Currency Concerns Under Uncertainty: The Case of China

Sunanda Sen, Guest Blogger

Concerns have been rising, in recent months, over the current state of China’s external balance and the future of the RMB. Apprehensions relate to the negative balances, which have been visible in China’s financial balance since the last quarter of 2011. The negative sums were respectively (-) $ 3.02 and  (-)$ 4.21 billion during the second and third quarters of 2012, preceded by an even larger sum at (-)$ 29.0 billion in Q4 2011. Such deficits contrast with the surpluses in the financial account usually maintained, which were as much as $13.20 billion during Q4 of 2010.  These changes have been matched by tendencies for its official reserves to slide downwards. For instance, there was a $ 6 trillion drop in official reserves between March and June 2012. Pressures on the RMB rate even led to its depreciation, from 6.30 per dollar in April 2012 to 6.41 by August 2012. The currency, however, reverted to its earlier phase of appreciation, with the rate moving up from RMB 6.38 to RMB 6.31 between 24th July 2012 and 18th January 2013.

Differences relating to the exchange rate have continued to prevail across officials and think tanks in China and the US, with the latter holding China’s exchange rate management responsible for the continuing global account imbalances between the two countries. With pressures on China to appreciate the currency, the US Treasury even came to the point on in April 2010 of deciding whether China can be treated as a currency manipulator. The on-going dynamics of China’s foreign exchange transactions can be better understood by tracking the following major breaks in China’s exchange rate policy:

First, an end to the prevailing fixed RMB-dollar rate in 2005, which came largely with pressures from the US. Despite the twin surpluses between the current and the capital account, China was maintaining, since 1997, a fixed exchange rate at around 8.27 RMB per dollar. The change to managed floating, still supported by direct purchases of foreign currency which were flowing in abundance with the twin surpluses, led the RMB to rise immediately to 8.11 per dollar, with gradual appreciations since then. With appreciations continuing, the change to a floating RMB did not, however, lead to currency speculation till the third quarter of 2011.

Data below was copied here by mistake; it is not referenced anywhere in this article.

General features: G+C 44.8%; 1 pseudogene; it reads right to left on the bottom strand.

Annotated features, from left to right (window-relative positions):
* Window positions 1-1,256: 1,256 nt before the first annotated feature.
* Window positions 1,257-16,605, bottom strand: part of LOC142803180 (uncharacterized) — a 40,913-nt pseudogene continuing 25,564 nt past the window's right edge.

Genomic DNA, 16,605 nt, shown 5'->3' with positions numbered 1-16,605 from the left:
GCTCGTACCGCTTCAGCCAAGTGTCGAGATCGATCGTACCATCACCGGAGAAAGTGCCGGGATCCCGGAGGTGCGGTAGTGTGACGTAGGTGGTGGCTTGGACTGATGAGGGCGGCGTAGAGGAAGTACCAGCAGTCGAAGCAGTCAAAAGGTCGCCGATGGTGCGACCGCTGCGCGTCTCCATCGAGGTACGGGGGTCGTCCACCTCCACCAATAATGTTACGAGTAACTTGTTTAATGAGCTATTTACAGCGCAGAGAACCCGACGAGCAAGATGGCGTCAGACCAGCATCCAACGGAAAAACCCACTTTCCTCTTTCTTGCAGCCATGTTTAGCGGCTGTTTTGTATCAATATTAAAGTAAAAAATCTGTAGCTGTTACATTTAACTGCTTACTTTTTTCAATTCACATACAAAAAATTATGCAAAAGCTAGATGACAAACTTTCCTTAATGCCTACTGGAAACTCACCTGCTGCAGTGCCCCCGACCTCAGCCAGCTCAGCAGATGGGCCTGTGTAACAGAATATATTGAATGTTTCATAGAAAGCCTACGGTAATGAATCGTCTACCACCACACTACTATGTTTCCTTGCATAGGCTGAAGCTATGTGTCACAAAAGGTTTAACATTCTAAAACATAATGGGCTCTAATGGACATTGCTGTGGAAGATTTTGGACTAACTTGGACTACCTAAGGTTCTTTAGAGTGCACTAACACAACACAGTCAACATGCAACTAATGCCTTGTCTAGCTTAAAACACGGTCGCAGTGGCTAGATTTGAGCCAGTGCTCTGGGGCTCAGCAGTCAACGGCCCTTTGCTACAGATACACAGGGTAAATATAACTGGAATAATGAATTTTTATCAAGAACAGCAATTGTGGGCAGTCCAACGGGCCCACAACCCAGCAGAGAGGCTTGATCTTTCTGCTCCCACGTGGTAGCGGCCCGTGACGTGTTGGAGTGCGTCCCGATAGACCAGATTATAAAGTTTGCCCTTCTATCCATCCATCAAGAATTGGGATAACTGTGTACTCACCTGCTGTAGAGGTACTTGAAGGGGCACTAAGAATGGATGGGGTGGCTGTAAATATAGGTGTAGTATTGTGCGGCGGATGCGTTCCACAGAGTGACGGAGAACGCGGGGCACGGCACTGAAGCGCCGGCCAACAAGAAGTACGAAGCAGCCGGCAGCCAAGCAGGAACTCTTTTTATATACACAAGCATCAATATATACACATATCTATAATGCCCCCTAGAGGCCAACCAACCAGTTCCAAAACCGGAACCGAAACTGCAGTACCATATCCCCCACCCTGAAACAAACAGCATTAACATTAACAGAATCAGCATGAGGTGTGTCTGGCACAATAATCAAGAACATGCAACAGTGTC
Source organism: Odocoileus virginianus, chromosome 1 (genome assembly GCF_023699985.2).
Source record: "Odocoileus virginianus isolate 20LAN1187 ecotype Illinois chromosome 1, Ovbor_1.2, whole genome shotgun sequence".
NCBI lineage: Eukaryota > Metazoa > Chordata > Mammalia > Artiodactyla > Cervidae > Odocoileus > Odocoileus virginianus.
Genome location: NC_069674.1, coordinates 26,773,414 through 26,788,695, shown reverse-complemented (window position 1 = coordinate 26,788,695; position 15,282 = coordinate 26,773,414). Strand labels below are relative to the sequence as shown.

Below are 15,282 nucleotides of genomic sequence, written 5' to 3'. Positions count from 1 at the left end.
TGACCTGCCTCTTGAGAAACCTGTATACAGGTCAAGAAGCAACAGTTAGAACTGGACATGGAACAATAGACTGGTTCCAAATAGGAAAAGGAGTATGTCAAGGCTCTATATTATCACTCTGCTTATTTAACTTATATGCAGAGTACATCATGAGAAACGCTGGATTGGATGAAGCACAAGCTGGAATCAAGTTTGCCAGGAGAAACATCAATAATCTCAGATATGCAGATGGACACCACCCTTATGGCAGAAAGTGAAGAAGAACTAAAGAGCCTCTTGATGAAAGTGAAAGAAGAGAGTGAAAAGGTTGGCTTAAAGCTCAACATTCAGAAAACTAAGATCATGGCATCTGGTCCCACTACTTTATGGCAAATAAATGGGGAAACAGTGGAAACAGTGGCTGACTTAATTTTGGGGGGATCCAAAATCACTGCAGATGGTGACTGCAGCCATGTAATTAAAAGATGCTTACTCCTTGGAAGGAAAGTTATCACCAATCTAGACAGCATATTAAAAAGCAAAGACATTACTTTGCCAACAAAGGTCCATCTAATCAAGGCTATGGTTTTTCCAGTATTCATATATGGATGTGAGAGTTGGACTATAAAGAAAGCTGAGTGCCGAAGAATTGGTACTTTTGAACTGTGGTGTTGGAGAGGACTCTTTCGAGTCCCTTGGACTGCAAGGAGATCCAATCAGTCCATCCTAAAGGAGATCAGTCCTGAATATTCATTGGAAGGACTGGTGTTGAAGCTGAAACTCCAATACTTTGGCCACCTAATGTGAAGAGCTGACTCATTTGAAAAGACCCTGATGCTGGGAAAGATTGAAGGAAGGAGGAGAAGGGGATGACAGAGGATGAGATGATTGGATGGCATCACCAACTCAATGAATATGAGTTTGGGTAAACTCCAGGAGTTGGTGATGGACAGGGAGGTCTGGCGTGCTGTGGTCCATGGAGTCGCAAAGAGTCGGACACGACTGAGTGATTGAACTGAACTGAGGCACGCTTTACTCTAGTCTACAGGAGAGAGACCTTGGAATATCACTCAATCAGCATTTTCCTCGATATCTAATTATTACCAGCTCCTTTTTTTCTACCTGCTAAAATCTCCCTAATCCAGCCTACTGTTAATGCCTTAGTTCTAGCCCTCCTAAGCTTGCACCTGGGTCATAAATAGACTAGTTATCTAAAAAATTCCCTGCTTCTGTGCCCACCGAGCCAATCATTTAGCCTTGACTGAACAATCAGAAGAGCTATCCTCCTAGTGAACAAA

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The Deep Sea is in Deep Trouble

Edward B. Barbier

In my book, Scarcity and Frontiers: How Economies Have Developed Through Natural Resource Exploitation, I chronicle how, since the Agricultural Transition 10,000 years ago, a critical driving force behind global economic development has been the discovery and exploitation of “new frontiers” of natural resources.  Natural resource scarcity both drives this process – as costs rise with scarcity we develop the technologies to exploit new resource frontiers – and it is a consequence – once frontiers are settled, developed and exploited, scarcity ensues again.

Today, we are embarking on rapid exploitation of a vast new frontier, the Deep Sea of the world’s oceans.

The Deep Sea begins at around 200 meters (m) depth, which is the limit at which sufficient sunlight penetrates the sea for photosynthesis to occur, and extends to nearly 11,000 m.   The area comprising the Deep Sea is vast, covering around 90% of the ocean floor.  This region consists of many diverse and interconnecting ecosystems, including abyssal plains, continental slopes, deep-sea canyons, manganese nodule fields, seamounts, cold water coral reefs and gardens, cold seeps and hydrothermal vents.  The structure, functioning and dynamics of Deep Sea ecosystems are complex and shaped by many factors, including the depth of the water column above them.  In addition, it is still poorly understood how these Deep Sea ecosystems interact with the rest of the ocean on which humankind depends for food, climate and ocean regulation, recreation and other ecosystem goods and services.

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The Right Wing Assault On America Is Working